Immigrant children represent the fastest growing segment of the U.S. population; one in every four children lives in an immigrant family. Children from immigrant families face a variety of challenges to their health and well-being, including poverty, lack of health insurance, low educational attainment, substandard housing and language barriers.
President Obama's Executive Actions on Immigration
In June of 2016, the Supreme Court announced a 4-4 split decision in the major immigration case, United States v. Texas. Because of the tie, the Court effectively affirmed the Fifth Circuit's ruling, blocking President Obama's 2014 executive actions to expand the Deferred Action for Childhood Arrivals (DACA) program and to create the Deferred Action for Parents of Americans and Lawful Permanent Residents (DAPA) program. The DACA expansion would have deferred deportations for people who entered the United States as children before January 1, 2010. The current cutoff is June 15, 2007. The DAPA program would have deferred deportation for the undocumented parents of U.S. citizens or legal permanent residents who have been in the U.S. for at least five years. The Court's decision will have a major impact on the lives of millions of immigrant families who live with the fear of deportation and separation from their children, parents and grandparents.
Following the decision, the Academy issued a statement, criticizing the failure of the Court to rule one way or the other on the president's policies and noting the work that remains to fix the country's immigration system.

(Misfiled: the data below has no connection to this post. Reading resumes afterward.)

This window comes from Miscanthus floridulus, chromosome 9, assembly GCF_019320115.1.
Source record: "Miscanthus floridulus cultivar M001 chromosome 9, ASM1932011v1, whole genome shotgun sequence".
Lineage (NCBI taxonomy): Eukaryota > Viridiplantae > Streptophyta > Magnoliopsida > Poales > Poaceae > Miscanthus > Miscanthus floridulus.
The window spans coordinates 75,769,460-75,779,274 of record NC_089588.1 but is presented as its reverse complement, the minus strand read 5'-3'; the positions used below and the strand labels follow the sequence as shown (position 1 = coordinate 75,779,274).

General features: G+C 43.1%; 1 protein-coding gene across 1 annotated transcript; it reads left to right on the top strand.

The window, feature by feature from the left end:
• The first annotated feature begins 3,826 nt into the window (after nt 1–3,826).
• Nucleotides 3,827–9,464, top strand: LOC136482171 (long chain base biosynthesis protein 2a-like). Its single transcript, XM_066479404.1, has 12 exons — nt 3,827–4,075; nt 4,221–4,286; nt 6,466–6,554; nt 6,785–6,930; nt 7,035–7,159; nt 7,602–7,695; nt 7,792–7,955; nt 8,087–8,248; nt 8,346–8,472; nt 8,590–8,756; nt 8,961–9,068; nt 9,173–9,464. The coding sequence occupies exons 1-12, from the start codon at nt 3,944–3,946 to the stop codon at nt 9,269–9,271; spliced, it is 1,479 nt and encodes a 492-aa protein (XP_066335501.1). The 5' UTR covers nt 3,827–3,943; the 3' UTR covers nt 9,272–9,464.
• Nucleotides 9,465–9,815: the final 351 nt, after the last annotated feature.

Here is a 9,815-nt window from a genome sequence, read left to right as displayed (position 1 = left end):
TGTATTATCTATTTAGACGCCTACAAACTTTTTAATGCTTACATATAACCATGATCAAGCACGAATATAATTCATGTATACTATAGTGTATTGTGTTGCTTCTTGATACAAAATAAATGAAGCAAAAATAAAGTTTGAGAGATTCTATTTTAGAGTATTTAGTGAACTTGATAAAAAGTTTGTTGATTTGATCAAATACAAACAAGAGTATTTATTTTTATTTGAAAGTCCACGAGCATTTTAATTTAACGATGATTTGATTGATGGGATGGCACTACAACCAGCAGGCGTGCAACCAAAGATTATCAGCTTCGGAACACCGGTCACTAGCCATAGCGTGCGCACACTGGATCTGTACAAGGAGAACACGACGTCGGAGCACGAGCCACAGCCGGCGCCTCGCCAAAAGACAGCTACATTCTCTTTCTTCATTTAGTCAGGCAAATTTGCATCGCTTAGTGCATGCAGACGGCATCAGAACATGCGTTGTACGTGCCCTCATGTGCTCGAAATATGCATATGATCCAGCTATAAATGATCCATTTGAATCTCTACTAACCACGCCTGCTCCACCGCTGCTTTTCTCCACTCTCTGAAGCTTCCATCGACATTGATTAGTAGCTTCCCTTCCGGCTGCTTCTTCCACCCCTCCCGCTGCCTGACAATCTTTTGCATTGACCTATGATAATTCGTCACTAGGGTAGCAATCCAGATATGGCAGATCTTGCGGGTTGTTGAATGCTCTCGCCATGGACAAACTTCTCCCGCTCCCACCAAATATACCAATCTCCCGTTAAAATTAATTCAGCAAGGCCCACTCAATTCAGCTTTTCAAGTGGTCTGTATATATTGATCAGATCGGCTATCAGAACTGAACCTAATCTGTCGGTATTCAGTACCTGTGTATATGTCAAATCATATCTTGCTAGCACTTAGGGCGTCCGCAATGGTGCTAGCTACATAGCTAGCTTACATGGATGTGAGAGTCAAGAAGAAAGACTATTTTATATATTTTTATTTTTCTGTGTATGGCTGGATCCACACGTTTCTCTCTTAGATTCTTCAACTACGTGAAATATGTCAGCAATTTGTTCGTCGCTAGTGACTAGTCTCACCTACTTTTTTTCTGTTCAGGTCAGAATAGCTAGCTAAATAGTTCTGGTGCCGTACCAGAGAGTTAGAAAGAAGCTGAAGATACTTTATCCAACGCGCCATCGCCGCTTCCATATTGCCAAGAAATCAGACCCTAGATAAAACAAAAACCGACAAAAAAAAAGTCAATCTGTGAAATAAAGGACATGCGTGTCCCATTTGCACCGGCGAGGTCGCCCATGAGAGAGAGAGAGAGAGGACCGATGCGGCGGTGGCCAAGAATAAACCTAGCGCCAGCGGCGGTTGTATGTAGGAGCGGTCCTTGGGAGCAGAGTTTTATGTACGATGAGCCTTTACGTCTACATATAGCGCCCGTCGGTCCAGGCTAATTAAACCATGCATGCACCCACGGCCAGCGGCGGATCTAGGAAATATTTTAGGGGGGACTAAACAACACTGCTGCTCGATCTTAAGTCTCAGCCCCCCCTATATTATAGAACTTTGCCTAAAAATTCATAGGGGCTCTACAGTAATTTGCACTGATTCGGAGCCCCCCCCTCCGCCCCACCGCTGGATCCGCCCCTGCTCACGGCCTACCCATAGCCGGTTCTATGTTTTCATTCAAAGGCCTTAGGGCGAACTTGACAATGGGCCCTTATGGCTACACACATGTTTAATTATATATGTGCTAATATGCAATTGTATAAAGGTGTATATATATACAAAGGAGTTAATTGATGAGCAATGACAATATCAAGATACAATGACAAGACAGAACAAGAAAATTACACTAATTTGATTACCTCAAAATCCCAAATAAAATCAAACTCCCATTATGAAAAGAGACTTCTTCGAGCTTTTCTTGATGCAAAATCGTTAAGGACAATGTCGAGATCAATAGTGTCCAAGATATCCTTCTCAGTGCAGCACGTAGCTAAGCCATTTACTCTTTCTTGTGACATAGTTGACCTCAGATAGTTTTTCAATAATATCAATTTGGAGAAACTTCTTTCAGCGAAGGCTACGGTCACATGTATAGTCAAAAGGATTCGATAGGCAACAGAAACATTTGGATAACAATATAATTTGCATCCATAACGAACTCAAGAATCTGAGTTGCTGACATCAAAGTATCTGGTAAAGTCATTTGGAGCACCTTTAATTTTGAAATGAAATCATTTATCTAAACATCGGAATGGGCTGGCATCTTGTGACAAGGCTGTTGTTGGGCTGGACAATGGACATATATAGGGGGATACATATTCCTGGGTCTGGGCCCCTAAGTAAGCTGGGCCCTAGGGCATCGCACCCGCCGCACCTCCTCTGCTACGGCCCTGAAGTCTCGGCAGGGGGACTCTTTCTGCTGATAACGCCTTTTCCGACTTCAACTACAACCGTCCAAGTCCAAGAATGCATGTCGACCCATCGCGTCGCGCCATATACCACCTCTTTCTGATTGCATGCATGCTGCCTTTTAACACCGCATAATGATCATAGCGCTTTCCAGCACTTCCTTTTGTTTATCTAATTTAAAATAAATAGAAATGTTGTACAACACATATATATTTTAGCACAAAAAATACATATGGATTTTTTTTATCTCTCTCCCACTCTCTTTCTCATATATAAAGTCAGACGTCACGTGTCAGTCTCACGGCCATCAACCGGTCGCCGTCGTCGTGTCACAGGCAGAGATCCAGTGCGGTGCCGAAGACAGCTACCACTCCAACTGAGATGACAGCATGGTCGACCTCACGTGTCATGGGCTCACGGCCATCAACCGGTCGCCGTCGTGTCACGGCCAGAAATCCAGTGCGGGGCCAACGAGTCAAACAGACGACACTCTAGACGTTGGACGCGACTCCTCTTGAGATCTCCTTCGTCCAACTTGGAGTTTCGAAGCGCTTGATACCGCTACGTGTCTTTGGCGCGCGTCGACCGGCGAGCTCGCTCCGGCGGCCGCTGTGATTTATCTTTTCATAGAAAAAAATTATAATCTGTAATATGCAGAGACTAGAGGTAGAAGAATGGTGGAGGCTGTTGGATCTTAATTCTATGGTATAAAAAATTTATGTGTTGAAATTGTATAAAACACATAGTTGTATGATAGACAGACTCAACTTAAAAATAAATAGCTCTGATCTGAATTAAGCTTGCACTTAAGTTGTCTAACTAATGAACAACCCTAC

The Academy was an anchor organization on an amicus brief for the case signed by child health and education organizations, outlining harms to children whose parents face deportation and arguing that lifting the circuit's injunction would provide millions of children with the family stability and security essential to their psychological, physical and emotional well-being.
After the decision of the Supreme Court was announced, the AAP joined 135 national organizations in sending a letter to President Obama asking his administration to provide all individuals granted relief through the original DACA with access to affordable health care to the same extent as other lawfully present people. All forms of deferred action, except for DACA, are considered to be lawfully present for purposes of the ACA, Medicaid, and CHIP. The letter urges President Obama to lift this restriction and provided DACA youth with the opportunity to stay healthy and to succeed.
Access to Counsel for Immigrant Children
The AAP has endorsed the Fair Day in Court for Kids Act of 2016 (S. 2540), legislation that provides unaccompanied children with access to counsel throughout their immigration proceedings. The bill, introduced by Sen. Harry Reid (D-NV) will help ensure that the government appoints counsel to unaccompanied children and other vulnerable individuals, such as those who are victims of abuse, torture, or violence. The legislation also requires the Department of Homeland Security to make legal orientation programs available at all detention centers, so families know their rights and responsibilities under immigration law. It is not uncommon for a child as young as four years of age or younger to represent him-or herself in front of a judge without counsel. Given the percentage of children who are granted lawful status when they have legal representation based on the merits of their case, more must be done to ensure all children have appropriate access to counsel.